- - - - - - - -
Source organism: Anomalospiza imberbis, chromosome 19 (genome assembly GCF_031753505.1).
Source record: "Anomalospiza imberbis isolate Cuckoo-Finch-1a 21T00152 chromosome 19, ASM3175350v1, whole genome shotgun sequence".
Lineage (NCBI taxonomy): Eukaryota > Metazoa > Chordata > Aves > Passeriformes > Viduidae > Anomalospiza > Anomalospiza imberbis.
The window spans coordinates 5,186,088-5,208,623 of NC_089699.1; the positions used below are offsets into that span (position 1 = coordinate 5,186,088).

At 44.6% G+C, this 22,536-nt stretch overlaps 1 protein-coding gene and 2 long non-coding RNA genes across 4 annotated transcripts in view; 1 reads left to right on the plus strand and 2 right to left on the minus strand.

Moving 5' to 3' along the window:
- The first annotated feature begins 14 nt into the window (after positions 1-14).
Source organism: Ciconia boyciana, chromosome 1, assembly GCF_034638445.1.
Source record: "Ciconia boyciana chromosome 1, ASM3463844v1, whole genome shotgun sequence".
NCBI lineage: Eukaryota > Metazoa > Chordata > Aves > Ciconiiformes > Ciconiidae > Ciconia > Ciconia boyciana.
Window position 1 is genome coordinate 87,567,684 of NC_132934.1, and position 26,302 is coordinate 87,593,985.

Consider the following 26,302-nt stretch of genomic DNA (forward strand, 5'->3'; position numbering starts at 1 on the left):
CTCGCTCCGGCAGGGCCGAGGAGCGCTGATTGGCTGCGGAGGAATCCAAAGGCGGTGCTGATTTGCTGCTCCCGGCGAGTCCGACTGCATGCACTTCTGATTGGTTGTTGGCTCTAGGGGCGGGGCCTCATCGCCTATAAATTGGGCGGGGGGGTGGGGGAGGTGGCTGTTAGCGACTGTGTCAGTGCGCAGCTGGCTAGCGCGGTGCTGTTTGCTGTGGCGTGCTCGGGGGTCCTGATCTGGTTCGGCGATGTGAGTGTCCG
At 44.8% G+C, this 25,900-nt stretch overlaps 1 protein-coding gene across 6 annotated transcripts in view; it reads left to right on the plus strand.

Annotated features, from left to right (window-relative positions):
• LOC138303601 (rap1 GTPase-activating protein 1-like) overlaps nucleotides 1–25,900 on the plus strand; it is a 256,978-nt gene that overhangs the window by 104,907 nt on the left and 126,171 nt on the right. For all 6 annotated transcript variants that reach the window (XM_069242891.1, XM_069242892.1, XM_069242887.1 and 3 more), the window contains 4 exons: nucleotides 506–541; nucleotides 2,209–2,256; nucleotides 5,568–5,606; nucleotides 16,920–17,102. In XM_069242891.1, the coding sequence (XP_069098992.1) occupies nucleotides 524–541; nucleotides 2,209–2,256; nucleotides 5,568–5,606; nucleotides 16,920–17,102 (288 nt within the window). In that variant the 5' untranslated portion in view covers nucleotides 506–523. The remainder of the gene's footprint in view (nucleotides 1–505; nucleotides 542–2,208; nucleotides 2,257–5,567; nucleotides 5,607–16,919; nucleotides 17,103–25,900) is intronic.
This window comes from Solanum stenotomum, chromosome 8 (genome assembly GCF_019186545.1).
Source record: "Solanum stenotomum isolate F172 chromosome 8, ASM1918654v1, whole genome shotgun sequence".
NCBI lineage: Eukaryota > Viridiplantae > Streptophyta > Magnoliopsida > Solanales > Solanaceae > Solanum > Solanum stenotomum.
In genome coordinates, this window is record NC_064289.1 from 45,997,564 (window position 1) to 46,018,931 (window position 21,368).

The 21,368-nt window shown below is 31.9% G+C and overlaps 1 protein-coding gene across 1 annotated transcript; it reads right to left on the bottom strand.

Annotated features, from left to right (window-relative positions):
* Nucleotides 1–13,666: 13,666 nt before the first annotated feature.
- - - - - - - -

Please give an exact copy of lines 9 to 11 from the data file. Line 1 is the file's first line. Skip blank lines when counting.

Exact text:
Source record: "Ciconia boyciana chromosome 1, ASM3463844v1, whole genome shotgun sequence".
NCBI lineage: Eukaryota > Metazoa > Chordata > Aves > Ciconiiformes > Ciconiidae > Ciconia > Ciconia boyciana.
Window position 1 is genome coordinate 87,567,684 of NC_132934.1, and position 26,302 is coordinate 87,593,985.